Statins are foundational preventive medications that can improve the prognosis and quality of the lives of patients who have or could develop heart disease. However, the best way to identify those who can benefit from a statin before a cardiovascular event occurs and get them on appropriate medication is not clear.
Now, in a major new study of nearly 4,000 patients presented March 5 at the American College of Cardiology’s 2023 Scientific Session in New Orleans, researchers from Intermountain Health in Salt Lake City found that when clinicians take an “active” approach to statin selection by using one of two risk assessment tools doubles the rate of appropriate statin use in patients at risk for cardiovascular events over a passive (traditional care) approach.
Intermountain researchers found this approach also leads to lower LDL cholesterol (so-called “bad” cholesterol) in these patients and was also associated with low rates of major adverse cardiac events.
“When it comes to identifying who is likely to have a cardiac event, physicians are often playing catch up. They’re often looking at only one or another risk marker in an annual physical rather than making a formal multifactor risk assessment or are only uncovering the patient’s true risk after a heart or stroke,” said Jeffrey L. Anderson, cardiologist at Intermountain Health and principal investigator of the study. “In this study, we’ve shown that taking a more active approach to help us find more patients who can benefit from a statin and hopefully prevent a heart attack, stroke, or cardiovascular death before it can happen.”
In the study, Intermountain researchers enrolled 3,770 patients 50 and older with no history of atherosclerotic cardiovascular disease or statin use in Intermountain’s Coronary Calcium (CorCal) study, which is studying the effectiveness of proactive lipid-lowering treatment approaches.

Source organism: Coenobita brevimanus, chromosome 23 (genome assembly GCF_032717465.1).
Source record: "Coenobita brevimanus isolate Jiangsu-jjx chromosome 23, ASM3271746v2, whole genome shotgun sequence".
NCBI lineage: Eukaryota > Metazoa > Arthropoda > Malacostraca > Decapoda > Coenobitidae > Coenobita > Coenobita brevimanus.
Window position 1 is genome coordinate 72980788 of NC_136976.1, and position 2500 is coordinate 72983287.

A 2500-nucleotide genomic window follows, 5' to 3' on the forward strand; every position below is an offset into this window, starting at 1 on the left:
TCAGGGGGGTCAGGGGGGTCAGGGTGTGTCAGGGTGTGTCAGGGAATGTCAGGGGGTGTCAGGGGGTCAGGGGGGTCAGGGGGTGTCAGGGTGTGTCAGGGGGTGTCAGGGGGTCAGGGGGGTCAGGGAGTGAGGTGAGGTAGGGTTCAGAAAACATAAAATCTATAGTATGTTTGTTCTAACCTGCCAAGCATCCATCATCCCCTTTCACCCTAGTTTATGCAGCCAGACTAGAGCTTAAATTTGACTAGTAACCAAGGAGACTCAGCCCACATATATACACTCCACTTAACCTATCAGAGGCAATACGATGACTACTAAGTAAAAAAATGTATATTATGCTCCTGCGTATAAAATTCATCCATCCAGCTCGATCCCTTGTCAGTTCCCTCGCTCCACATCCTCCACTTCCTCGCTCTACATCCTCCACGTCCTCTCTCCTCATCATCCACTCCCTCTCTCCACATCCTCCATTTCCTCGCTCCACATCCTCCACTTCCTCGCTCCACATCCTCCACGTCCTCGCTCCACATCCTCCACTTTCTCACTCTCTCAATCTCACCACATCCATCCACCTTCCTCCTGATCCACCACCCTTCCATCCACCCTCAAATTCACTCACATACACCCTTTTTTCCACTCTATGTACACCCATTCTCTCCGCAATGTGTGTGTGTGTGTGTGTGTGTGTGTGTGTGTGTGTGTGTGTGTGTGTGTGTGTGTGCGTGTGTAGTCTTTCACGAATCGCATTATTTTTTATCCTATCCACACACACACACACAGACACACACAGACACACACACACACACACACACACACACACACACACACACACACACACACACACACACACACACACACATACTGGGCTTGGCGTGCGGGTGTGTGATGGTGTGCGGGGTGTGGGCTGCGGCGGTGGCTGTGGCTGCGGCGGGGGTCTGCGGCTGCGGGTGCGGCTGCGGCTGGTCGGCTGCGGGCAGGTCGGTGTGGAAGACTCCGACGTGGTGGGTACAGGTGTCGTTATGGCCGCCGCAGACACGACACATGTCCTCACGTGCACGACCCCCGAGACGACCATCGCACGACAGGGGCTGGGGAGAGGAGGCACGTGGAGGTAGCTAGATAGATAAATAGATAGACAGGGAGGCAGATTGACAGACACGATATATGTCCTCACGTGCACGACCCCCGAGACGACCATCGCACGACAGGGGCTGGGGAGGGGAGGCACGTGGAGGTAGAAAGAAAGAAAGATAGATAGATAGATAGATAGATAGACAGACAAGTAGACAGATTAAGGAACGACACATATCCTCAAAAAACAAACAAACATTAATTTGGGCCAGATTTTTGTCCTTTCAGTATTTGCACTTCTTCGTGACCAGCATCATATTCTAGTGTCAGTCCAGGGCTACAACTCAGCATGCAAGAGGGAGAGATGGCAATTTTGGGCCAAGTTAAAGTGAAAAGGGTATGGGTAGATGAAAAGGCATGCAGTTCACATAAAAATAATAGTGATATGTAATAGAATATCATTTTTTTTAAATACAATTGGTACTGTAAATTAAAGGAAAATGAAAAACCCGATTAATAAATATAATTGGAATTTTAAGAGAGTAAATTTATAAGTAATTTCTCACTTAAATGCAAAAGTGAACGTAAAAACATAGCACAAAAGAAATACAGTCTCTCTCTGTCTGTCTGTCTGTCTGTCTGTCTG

Of those patients, 601 agreed to be studied, were enrolled, and were given statin recommendations based on one of two risk assessment tools: the first group was evaluated for coronary risk by the Pooled Cohort Equation, which estimates the risk of atherosclerotic cardiac disease within 10 years based on factors including age, gender, blood pressure, cholesterol, diabetes, and smoker status.
The second group was evaluated by coronary artery calcium scoring, which measures the presence and amount of coronary calcium based on a CT scan.
Each approach takes different factors into account, but both are considered “active statin selection methods” – as they are proactive approaches.
For the purpose of this study, those who declined to enroll in CorCal were considered to be in the passive approach control group, i.e., receive usual care by their personal physicians. The groups were well matched on common risk factors.
The Intermountain researchers found that 41.7% of patients in the “active” group were appropriate to be recommended a statin. That translated into 25.3% of patients in the “active” group actually taking one, compared to 9.8% of the passive group during 2.8 years follow-up.
The “active” recommendation group also had more lipid panels, lower LDL-C and a trend to lower rates of major adverse cardiac events.
“This kind of active approach leads to more patients being checked more frequently for risk factors for coronary heart disease, and they were treated with statins more often, with the objective to lower their risk of a cardiovascular event such as a heart attack or stroke,” said Dr. Anderson.
“If we’re not actively assessing the risk of atherosclerotic cardiac disease with the aim of statin selection, we as physicians are much less likely to get statins to patients who could benefit from them. We also need to look for ways to further improve the results of our active approaches,” he added.
The Intermountain investigators are now involved in a 5,000+ patient trial to formally assess the impact of these active approach strategies on major adverse cardiovascular events (CorCal Outcomes).
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